It goes without saying that these countries such as Finland and Sweden do not suffer from war or famine, and have enough levels of income, though earning money isn’t everything. It is well-documented that earning more money, beyond satisfying basic need, rarely makes you happier. The UK’s levels of happiness have remained static while its wealth has increased over the last few decades.
Happiness the Glasgow way
Switzerland is ranked 6th in the index, nine places above the UK. It’s a happy country. When I once travelled through Switzerland for work, it was lovely – the finest of old bourgeoise central Europe. After three days of charming architecture, polite locals, clean air and grand mountain scenery I began to yearn for urban grit, for dry miserablist humour, for a Brutalist tower, a thumping bass from a passing car, some graffiti. That British rough, our rainy gothic ways, our haunted blighted land, our grime, has contributed some wonderful poetry, music, ideas and culture to the world. It defeats and raises us. So does it make us weirdly happy? Or, put another way do we really want to be happy in the way we think we do?
I was at a Kathryn Joseph concert just before I left for Bhutan. Kathryn Joseph is brilliant, talented and funny as she sings and jokes with a dark humour familiar to those who have suffered from personal tragedy.
“Who wants to be happy?” she said at one point in between songs. “Going through life like some idiotic zombie not feeling any other emotion. It must be so boring.” (This has been heavily edited to remove the swearing as many Scots and pretty much all Glaswegians reach their level of zen like happiness through the poetic mantras of their swearing).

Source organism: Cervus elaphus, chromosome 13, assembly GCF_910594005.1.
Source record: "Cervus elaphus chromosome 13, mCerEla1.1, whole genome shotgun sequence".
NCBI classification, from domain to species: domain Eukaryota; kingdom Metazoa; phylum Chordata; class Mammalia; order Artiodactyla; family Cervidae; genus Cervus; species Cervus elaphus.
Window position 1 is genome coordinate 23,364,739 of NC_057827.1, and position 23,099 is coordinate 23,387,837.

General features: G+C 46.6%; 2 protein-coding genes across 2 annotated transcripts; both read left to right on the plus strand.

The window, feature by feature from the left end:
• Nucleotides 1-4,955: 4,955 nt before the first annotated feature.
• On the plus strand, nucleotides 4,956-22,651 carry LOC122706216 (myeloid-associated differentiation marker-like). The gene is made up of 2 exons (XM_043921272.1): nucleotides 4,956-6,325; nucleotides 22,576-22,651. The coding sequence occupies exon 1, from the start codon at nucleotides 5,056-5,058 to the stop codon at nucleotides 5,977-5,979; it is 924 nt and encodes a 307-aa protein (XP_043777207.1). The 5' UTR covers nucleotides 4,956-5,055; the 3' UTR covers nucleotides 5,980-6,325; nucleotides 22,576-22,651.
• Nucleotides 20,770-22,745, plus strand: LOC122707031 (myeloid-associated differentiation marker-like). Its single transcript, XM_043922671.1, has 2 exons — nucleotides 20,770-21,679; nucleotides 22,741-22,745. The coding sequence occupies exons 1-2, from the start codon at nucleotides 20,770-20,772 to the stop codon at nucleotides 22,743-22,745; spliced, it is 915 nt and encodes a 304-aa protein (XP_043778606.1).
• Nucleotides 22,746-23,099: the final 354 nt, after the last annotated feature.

Her call to embrace life, and its full spectrum of emotions and incidents returns full circle to happiness and Buddhism. My knowledge of Buddhism is more limited than it should be, but it seems to respond very well to the reality of life. The first Noble Truth: you’re going to experience unhappiness and suffering. So here’s what you have to do.
How to be happy (from what I’ve read)
Decades of research have concluded that happiness is determined by the quality of our relationships, our health and having a purpose in our life.
Find meaning. Find purpose. Find authenticity. Exercise. Nourish your social connections, unless you love your solitude in which case treasure that. Volunteer. Stay healthy. Talk. Have sex. Find a hobby. Connect to nature. Go walking. Think collective. Pick up litter. Plant a tree. Do stuff for others. Don’t worry about earning more money because it won’t help.
Stop trying to be happy.